Storytelling – starting difficult conversations with children

Talking to children about death is never easy. Using storybooks can be a good way to open these hard conversations and they can also give adults the language to make it easier. Reading stories over and over can really help children understand as they often need things to be repeated, again and again.

Here are some examples of how story books can be used to help children understand what happens when someone or something dies.

No Matter What

By Debi Gliori. Read by Emma Langford
A heartfelt story about the unconditional love each parent feels for their child

The Invisible String

By Patrice Karst. Read by Ita Hannon
When Liza and Jeremy run to their mother during a scary storm, she comforts them by telling them about the Invisible String, which connects people who love each other no matter where they are and means that they are never alone.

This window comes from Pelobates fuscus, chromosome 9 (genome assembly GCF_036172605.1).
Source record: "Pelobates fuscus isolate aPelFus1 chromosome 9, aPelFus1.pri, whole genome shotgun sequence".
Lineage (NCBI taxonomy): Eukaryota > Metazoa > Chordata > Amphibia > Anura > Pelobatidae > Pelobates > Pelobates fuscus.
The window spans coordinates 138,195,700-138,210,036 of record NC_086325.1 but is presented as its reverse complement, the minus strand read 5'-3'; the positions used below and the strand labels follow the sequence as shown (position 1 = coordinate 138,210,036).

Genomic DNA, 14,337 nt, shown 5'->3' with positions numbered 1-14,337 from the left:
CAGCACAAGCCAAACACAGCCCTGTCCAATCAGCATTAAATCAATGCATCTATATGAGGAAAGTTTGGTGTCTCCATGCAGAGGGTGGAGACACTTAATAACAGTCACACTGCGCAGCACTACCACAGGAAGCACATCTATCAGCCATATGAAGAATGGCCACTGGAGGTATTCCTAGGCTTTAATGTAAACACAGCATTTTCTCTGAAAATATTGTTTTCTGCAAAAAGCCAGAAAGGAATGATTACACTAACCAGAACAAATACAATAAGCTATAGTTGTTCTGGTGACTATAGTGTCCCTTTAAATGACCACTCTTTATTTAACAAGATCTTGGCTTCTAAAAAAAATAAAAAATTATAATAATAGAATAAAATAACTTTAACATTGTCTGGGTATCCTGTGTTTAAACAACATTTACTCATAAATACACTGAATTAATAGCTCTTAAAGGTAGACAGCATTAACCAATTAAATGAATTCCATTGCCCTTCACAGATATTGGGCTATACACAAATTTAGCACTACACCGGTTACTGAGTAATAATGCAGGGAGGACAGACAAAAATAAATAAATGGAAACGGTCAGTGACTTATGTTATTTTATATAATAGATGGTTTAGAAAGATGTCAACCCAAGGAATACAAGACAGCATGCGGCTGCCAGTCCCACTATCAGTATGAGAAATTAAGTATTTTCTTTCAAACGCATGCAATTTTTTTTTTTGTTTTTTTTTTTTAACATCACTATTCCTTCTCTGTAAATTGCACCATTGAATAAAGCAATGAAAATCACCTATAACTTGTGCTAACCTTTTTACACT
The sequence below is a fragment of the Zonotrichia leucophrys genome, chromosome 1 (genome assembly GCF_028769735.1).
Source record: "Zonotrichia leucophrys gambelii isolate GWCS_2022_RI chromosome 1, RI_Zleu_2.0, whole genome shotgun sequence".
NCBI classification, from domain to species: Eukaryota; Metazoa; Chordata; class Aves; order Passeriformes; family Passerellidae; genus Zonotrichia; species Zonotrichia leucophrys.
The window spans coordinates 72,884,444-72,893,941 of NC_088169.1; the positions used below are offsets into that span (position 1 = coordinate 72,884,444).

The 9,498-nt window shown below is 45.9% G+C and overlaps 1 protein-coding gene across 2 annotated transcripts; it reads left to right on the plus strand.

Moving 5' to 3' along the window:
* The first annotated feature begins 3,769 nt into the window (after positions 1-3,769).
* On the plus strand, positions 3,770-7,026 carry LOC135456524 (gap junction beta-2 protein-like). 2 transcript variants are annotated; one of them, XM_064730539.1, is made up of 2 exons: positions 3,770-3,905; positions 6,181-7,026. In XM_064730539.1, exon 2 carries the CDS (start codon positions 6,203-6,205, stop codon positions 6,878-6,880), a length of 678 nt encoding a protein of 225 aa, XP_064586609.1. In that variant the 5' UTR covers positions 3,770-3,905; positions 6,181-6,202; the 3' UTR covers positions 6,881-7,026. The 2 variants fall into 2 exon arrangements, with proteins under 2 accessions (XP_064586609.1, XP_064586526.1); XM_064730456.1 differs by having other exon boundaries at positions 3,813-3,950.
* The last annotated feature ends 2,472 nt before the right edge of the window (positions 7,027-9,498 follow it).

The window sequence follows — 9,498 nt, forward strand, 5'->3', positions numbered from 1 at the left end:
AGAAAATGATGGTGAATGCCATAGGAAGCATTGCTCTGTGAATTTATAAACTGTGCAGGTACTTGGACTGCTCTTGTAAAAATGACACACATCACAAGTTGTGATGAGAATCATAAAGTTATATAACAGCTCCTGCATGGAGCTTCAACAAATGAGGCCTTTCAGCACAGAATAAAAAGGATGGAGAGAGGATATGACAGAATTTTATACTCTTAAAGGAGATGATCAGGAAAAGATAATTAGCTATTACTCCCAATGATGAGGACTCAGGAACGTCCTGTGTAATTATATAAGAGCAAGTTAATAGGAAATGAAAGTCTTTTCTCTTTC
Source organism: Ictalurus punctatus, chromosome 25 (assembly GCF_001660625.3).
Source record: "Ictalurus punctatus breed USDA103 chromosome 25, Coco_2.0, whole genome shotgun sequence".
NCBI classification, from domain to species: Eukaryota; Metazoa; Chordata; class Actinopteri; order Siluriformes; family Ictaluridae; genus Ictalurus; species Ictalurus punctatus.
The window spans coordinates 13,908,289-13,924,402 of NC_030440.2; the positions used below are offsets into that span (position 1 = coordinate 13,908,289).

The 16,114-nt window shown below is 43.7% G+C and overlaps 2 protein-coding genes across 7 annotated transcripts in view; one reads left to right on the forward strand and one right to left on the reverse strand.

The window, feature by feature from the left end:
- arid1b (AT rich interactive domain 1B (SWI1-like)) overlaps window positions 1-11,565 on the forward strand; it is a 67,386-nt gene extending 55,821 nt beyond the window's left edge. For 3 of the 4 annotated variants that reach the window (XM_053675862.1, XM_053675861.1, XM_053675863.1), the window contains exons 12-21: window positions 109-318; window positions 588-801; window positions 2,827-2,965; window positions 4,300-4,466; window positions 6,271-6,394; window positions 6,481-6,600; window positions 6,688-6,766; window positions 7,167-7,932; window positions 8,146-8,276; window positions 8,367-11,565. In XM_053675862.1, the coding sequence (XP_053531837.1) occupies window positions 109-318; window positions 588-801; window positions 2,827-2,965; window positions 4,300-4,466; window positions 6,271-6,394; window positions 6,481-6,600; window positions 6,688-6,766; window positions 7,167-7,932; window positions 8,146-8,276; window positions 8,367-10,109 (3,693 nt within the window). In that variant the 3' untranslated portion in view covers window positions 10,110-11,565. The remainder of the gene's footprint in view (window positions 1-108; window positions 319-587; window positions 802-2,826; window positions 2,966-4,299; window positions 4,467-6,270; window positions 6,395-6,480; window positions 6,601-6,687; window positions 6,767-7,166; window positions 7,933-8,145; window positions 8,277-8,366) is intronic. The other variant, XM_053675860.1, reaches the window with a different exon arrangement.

Noodle Loses Dad

By Sarah Corbett Lynch
This self-affirming book by 13 year old Limerick author Sarah Corbett Lynch explores themes of loss, bereavement, blended families and grief.

Sammy Found a Treasure

By Laura and Teresa Menendez
In this book, Sammy discovers that a person’s love does not disappear when they die, but stays imprinted in us forever.

The Boy and the Gorilla

By Jackie Azúa Kramer. Read by Tadhg
This profoundly moving tale about a grieving boy and an imaginary gorilla makes real the power of talking about loss.

The Memory Tree

By Britta Teckentrup. Read by Luca
A beautiful and heartfelt picture book to help children celebrate the memories left behind when a loved one dies.

When I’m Feeling Scared

By Trace Moroney. Read by Roisin Meaney
This book will help children better understand their feelings, and in doing so, develop confidence and self-esteem as they grow.